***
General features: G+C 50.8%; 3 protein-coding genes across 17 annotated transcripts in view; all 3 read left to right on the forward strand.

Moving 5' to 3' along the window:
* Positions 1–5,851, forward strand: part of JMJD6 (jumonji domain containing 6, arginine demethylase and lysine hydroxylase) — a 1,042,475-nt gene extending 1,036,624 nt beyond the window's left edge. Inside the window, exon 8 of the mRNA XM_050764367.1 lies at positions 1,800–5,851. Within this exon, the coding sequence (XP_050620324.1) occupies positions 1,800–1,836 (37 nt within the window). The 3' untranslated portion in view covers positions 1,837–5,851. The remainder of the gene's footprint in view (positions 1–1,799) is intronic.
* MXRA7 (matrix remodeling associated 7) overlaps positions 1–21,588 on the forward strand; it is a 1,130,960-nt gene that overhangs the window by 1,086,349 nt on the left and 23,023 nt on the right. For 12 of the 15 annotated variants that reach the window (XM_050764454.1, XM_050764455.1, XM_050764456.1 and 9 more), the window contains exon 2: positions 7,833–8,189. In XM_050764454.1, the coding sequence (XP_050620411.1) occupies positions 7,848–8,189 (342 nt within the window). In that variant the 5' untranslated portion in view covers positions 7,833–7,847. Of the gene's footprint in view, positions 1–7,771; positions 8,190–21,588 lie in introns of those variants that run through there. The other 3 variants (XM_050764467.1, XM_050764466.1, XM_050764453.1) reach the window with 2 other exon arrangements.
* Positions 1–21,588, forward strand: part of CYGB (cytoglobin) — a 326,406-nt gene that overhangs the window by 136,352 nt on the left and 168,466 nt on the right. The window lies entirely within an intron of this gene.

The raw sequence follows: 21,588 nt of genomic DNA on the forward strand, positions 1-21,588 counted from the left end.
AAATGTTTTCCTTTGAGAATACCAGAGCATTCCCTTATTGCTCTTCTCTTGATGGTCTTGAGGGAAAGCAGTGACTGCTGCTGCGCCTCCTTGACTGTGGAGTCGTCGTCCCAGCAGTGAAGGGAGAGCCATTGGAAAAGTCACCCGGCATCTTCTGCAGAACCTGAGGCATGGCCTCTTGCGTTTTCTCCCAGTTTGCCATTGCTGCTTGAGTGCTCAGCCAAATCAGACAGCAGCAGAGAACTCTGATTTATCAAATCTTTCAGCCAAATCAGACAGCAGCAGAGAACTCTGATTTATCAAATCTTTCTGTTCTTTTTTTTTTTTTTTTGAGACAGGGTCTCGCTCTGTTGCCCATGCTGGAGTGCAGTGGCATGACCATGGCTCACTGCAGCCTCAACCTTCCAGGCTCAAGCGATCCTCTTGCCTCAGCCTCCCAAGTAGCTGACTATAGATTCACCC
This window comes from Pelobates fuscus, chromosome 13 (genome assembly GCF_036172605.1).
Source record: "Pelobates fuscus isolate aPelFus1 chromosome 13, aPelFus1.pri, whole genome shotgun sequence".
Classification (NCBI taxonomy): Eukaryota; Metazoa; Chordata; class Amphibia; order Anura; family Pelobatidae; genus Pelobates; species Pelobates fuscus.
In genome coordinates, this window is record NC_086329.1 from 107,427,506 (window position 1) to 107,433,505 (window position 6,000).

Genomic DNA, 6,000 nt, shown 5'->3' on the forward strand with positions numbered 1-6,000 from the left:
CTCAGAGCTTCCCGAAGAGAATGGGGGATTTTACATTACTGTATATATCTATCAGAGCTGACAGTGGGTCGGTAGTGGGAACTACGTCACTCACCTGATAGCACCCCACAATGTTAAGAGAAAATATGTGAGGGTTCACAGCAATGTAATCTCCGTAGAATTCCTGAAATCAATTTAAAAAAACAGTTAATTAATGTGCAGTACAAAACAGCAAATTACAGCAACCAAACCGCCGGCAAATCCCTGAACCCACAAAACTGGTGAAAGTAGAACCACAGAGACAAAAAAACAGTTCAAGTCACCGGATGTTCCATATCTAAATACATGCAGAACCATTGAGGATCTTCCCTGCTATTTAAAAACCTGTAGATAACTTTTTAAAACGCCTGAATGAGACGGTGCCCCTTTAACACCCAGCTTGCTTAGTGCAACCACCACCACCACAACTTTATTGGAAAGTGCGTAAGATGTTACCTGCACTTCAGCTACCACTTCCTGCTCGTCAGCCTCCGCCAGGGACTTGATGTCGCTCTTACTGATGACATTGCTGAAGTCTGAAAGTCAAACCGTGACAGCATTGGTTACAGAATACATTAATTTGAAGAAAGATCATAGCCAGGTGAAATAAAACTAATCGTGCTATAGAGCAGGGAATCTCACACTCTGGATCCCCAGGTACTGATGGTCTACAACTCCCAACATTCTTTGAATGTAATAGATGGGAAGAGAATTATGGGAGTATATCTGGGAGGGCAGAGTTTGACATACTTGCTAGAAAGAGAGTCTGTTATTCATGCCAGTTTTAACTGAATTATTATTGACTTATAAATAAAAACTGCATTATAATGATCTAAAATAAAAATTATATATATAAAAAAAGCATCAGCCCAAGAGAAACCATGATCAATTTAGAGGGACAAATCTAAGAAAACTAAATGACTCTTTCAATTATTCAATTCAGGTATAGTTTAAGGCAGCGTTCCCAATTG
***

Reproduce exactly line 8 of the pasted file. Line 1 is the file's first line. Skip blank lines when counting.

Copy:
This window comes from Pelobates fuscus, chromosome 13 (genome assembly GCF_036172605.1).